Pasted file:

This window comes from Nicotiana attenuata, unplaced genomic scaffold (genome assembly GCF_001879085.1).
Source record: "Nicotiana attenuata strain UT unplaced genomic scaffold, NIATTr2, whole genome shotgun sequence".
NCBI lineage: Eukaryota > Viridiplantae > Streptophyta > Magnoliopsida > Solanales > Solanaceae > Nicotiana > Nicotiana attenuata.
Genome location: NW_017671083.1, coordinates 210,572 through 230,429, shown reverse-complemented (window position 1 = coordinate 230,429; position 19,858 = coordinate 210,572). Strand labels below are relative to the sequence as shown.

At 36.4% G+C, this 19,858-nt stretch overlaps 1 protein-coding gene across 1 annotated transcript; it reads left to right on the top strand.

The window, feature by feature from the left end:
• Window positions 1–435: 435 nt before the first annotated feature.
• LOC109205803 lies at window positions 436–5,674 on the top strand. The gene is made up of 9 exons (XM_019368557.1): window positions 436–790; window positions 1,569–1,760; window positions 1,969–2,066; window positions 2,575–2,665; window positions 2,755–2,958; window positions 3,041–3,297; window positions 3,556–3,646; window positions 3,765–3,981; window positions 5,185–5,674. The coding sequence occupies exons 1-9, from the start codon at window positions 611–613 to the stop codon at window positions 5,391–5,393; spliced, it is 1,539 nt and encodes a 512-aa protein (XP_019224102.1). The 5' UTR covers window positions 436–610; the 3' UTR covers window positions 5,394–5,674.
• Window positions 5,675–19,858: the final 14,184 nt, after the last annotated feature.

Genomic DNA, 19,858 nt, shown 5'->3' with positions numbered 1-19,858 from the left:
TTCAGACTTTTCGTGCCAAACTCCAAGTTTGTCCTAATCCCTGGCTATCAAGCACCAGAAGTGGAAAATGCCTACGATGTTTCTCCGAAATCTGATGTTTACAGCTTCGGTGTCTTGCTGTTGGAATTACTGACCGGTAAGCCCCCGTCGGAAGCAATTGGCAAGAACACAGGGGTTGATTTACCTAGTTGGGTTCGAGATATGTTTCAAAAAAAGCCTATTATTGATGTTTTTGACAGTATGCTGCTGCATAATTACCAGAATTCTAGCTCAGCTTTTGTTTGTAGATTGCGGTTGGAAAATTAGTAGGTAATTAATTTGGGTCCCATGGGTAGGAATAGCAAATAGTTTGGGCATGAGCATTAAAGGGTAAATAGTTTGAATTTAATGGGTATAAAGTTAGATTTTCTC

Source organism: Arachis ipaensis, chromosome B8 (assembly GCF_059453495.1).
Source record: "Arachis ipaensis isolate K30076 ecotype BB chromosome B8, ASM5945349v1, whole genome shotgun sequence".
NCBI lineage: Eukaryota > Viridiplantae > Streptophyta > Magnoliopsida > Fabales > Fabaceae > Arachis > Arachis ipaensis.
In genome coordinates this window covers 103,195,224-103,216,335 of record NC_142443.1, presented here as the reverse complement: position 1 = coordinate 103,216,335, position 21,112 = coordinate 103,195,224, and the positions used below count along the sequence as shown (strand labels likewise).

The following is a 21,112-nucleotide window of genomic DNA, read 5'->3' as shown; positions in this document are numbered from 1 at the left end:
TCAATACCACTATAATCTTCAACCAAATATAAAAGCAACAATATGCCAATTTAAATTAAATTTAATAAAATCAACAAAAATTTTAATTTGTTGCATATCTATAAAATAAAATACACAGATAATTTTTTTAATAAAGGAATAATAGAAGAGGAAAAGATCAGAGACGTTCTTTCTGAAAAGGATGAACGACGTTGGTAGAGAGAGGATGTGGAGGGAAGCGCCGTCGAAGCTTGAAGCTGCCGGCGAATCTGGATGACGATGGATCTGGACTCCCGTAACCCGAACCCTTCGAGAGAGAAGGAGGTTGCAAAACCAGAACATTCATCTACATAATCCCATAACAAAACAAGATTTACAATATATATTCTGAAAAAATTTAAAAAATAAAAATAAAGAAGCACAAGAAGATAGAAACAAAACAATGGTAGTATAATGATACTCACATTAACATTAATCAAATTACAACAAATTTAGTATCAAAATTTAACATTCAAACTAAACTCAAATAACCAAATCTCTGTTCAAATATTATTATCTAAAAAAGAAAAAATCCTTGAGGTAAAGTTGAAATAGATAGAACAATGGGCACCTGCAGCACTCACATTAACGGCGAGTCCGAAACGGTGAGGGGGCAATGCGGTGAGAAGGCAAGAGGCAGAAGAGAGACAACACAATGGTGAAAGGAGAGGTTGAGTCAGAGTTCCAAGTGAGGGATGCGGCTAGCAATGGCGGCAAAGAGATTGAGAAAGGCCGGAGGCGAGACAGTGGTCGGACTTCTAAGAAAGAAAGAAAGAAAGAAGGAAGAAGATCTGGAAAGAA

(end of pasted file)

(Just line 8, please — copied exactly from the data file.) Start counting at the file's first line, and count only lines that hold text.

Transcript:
• LOC109205803 lies at window positions 436–5,674 on the top strand. The gene is made up of 9 exons (XM_019368557.1): window positions 436–790; window positions 1,569–1,760; window positions 1,969–2,066; window positions 2,575–2,665; window positions 2,755–2,958; window positions 3,041–3,297; window positions 3,556–3,646; window positions 3,765–3,981; window positions 5,185–5,674. The coding sequence occupies exons 1-9, from the start codon at window positions 611–613 to the stop codon at window positions 5,391–5,393; spliced, it is 1,539 nt and encodes a 512-aa protein (XP_019224102.1). The 5' UTR covers window positions 436–610; the 3' UTR covers window positions 5,394–5,674.